Thursday, July 23, 2009

A Little Pinch Can Be a Good Thing

Question: I read instructions on a type of plant that said for stronger growth you should pinch off a part of the plant. What does that mean?

Answer: Usually, the plant in question will grow tall and even somewhat leggy if it is left unpinched. Tall, leggy plants tend to flop over and need staking besides being oftentimes less attractive. The term "pinch" can be confusing to gardeners who aren't familiar with it because to pinch a plant is not to pinch it literally. However, many plants have soft, succulent growth during the growing season that is easily nipped off by "pinching" it between one's thumb and forefinger (nice if the pruners are all the way back in the garage). However, you are actually intending to remove growth here not just pinch it.

When you remove growth, you promote branching. More branching will mean bushier, more compact plants that resist flopping and often look better than unpinched plants. For example, many people grow 'garden mums' (a.k.a. chrysanthemums) for fall color. Without pinching, these plants will bloom earlier in the season because pinching delays bloom (so no fall color) and they will often be tall and leggy and prone to flopping over. You don't always have to pinch back plants. Some are either bred to be compact and bushy or are naturally that way. (or sometimes the pinching is done for you as when our customers come and buy bushy, blooming garden mums in fall. We've already done all the necessary pinching.)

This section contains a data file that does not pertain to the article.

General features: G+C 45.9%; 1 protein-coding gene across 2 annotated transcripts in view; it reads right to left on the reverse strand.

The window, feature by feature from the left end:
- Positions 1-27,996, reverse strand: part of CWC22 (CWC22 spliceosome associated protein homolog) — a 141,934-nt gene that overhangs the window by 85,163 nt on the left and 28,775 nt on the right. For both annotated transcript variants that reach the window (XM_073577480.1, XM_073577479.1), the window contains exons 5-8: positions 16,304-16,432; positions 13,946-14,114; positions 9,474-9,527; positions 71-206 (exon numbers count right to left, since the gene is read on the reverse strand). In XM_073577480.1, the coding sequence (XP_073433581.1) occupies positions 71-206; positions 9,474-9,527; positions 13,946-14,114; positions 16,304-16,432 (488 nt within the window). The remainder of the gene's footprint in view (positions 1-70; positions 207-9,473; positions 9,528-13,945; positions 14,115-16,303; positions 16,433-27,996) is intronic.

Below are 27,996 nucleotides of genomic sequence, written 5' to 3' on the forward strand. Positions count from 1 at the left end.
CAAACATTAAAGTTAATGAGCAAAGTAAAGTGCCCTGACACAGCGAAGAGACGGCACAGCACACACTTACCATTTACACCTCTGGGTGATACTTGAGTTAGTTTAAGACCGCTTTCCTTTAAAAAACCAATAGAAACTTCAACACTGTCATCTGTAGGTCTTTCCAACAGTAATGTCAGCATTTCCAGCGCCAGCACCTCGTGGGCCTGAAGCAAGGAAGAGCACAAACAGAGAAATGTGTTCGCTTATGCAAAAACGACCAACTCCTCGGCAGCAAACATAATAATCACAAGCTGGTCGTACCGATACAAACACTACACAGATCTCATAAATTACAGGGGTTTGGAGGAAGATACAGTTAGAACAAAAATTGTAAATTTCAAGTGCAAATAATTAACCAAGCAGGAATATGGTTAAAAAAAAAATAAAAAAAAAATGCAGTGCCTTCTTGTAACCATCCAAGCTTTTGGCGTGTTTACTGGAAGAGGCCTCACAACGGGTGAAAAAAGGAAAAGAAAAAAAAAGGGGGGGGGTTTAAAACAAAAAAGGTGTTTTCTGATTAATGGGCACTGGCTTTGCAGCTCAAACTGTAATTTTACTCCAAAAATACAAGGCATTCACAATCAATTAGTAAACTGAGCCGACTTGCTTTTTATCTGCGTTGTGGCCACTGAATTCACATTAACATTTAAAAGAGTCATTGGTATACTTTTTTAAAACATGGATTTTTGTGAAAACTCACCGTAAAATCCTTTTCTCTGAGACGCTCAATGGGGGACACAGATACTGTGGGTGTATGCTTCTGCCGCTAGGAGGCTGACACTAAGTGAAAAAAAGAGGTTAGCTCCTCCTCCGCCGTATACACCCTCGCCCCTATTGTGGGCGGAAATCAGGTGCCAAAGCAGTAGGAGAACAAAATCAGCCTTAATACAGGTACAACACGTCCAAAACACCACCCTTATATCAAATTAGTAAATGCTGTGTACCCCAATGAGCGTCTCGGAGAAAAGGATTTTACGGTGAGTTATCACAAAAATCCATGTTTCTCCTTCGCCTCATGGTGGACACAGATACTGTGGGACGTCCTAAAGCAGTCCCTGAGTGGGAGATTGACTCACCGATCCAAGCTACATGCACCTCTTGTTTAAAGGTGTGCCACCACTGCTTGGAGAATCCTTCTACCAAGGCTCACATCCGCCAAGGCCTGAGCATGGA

The schedule for this usually starts in late spring once the plant has about 4-5 inches of growth on it. At that point, the tips of the plant are "pinched back" to the next set of leaves. You let the plant branch and grow 4-5 more inches and pinch it again (just to the next set of leaves not all the way back). Usually, you pinch back around 3 to 4 times in a season. Around mid-July, one generally stops pinching (depends on the plant) and lets the plant continue to develop.

-Tina Mast, Communications Director

Tuesday, July 21, 2009

New Edition of Vital Plant Reference Book!

Ok, this probably qualifies as one of those news tidbits that people in our industry are more likely to be interested in but serious plant lovers will want to know this, too. The new 6th edition of Dr. Michael Dirr's Manual of Woody Landscape Plants has been published! For those of you who didn't get glazed over just reading the title and seeing the word "manual", this new edition has over 2,000 new species and cultivars listed as well as expanded descriptions of former entries. This plant nerd, at least, is excited! If you've never seen the manual but are really interested in trees and shrubs, you're welcome to come by and peruse our much-loved, much-abused 5th edition in the nursery office. It's a great reference for thousands of plants.

-Tina Mast, Communications Director